The Colors of Saturn’s Northern Skies

Color-composite of Cassini images acquired on 26 Feb. 2013 (NASA/JPL/SSI/J. Major)

Color-composite of Cassini images acquired on 27 Feb. 2013 (NASA/JPL/SSI/J. Major)

Bored by blue? Saturn’s skies sure do have a lot more colors, as seen here in  a color-somposite made from raw Cassini images acquired on Feb. 27, 2013.

With spring progressing on Saturn’s northern hemisphere (a season that takes 7 1/2 Earth years to pass!) the upper latitudes gradually receive more sunlight and thus more solar energy, warming the planet’s atmosphere and driving the upper-level winds and storms.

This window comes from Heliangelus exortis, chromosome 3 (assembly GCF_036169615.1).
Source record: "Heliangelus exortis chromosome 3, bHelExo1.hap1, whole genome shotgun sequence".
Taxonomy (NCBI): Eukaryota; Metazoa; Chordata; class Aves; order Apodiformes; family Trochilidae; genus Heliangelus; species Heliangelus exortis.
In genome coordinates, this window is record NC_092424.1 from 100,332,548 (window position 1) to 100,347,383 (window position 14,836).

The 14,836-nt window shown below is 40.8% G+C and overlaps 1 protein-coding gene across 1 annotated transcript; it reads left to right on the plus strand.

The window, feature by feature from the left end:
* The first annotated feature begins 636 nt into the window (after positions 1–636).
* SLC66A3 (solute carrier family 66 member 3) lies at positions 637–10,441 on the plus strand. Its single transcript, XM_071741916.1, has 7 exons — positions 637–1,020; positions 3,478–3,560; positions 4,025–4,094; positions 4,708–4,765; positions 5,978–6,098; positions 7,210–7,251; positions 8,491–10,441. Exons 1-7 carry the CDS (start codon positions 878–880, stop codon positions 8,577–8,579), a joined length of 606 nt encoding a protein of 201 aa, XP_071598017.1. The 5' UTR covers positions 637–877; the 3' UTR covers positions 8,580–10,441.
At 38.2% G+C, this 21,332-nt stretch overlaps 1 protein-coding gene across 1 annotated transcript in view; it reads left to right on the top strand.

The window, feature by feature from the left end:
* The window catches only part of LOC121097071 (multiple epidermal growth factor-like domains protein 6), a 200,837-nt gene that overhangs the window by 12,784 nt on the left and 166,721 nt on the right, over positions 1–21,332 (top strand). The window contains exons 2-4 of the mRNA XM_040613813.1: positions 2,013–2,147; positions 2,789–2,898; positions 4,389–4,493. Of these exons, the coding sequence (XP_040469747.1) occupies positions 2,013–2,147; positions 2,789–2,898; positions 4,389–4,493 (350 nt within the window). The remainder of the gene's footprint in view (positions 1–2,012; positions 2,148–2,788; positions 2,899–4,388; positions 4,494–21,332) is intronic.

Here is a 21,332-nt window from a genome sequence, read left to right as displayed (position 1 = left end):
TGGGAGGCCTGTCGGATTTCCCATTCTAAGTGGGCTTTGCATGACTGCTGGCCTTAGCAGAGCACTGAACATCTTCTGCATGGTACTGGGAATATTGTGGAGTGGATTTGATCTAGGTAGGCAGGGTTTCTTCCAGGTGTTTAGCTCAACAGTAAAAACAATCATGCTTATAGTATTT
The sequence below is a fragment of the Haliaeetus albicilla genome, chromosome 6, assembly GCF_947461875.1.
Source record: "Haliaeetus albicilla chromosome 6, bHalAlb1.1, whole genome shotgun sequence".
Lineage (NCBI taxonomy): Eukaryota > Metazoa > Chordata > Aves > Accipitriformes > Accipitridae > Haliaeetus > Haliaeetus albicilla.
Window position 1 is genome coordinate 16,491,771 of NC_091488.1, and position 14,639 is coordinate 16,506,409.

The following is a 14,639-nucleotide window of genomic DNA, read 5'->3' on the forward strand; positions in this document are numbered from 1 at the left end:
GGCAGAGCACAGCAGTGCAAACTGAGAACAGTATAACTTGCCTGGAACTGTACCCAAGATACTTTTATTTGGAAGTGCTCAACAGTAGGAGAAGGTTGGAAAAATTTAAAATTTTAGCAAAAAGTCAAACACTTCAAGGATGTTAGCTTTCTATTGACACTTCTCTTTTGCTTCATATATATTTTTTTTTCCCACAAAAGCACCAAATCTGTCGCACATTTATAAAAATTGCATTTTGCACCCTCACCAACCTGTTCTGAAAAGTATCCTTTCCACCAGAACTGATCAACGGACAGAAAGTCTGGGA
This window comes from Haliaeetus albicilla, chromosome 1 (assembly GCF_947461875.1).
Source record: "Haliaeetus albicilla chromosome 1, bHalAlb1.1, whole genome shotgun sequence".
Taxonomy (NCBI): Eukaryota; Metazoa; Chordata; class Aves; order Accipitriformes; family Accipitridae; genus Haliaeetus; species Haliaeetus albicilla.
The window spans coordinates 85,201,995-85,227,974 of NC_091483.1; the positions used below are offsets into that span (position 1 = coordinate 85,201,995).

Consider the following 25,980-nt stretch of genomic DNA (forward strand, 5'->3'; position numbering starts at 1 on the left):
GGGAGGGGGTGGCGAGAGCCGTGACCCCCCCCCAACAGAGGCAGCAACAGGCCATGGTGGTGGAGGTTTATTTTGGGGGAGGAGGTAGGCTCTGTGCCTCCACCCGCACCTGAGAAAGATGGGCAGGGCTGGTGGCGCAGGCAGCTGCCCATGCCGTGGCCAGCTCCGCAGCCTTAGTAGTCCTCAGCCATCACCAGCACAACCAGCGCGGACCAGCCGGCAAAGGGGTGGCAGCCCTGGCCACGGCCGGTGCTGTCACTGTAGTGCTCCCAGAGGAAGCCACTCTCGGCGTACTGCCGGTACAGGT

Different colors correspond to different compositions of the clouds in Saturn’s atmosphere, which at the highest altitudes are made of stuff like methane, ammonia and sulfur — although the bulk of Saturn is composed of hydrogen and helium.

Storms — the tops of which can be seen here as bright streaks and ovals — can dredge up material from deeper in Saturn’s atmosphere, making circles and rings of varying colors.

See one of the original raw images here.

ADDED 2/28: here’s one more…

Saturn's Northern Colors 2

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About Jason Major

Desktop astronomer, graphic designer and space news nut.

Posted on February 28, 2013, in Saturn and tagged , , , , , , , . Bookmark the permalink. 2 Comments.

  1. I think Saturn is the most beautiful planet after the Earth.

    Like

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